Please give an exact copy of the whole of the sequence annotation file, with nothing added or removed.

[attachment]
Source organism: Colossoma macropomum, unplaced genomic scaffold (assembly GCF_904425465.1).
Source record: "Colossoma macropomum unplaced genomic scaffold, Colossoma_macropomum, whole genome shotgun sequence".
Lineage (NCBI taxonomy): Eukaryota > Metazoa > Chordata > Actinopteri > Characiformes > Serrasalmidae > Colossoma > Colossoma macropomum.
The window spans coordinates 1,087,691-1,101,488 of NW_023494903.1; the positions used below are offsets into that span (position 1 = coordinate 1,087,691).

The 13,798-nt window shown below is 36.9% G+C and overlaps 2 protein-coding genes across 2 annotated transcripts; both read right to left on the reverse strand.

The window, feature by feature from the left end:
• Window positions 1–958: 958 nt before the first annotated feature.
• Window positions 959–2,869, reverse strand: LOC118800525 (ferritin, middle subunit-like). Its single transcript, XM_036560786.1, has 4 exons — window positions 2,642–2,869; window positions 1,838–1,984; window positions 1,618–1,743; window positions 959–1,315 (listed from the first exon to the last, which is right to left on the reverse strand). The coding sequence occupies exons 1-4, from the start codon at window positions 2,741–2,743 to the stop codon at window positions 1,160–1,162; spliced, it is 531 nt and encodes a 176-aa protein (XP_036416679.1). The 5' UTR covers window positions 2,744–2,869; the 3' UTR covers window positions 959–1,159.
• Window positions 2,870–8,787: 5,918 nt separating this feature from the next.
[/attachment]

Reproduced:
Source organism: Colossoma macropomum, unplaced genomic scaffold (assembly GCF_904425465.1).
Source record: "Colossoma macropomum unplaced genomic scaffold, Colossoma_macropomum, whole genome shotgun sequence".
Lineage (NCBI taxonomy): Eukaryota > Metazoa > Chordata > Actinopteri > Characiformes > Serrasalmidae > Colossoma > Colossoma macropomum.
The window spans coordinates 1,087,691-1,101,488 of NW_023494903.1; the positions used below are offsets into that span (position 1 = coordinate 1,087,691).

The 13,798-nt window shown below is 36.9% G+C and overlaps 2 protein-coding genes across 2 annotated transcripts; both read right to left on the reverse strand.

The window, feature by feature from the left end:
• Window positions 1–958: 958 nt before the first annotated feature.
• Window positions 959–2,869, reverse strand: LOC118800525 (ferritin, middle subunit-like). Its single transcript, XM_036560786.1, has 4 exons — window positions 2,642–2,869; window positions 1,838–1,984; window positions 1,618–1,743; window positions 959–1,315 (listed from the first exon to the last, which is right to left on the reverse strand). The coding sequence occupies exons 1-4, from the start codon at window positions 2,741–2,743 to the stop codon at window positions 1,160–1,162; spliced, it is 531 nt and encodes a 176-aa protein (XP_036416679.1). The 5' UTR covers window positions 2,744–2,869; the 3' UTR covers window positions 959–1,159.
• Window positions 2,870–8,787: 5,918 nt separating this feature from the next.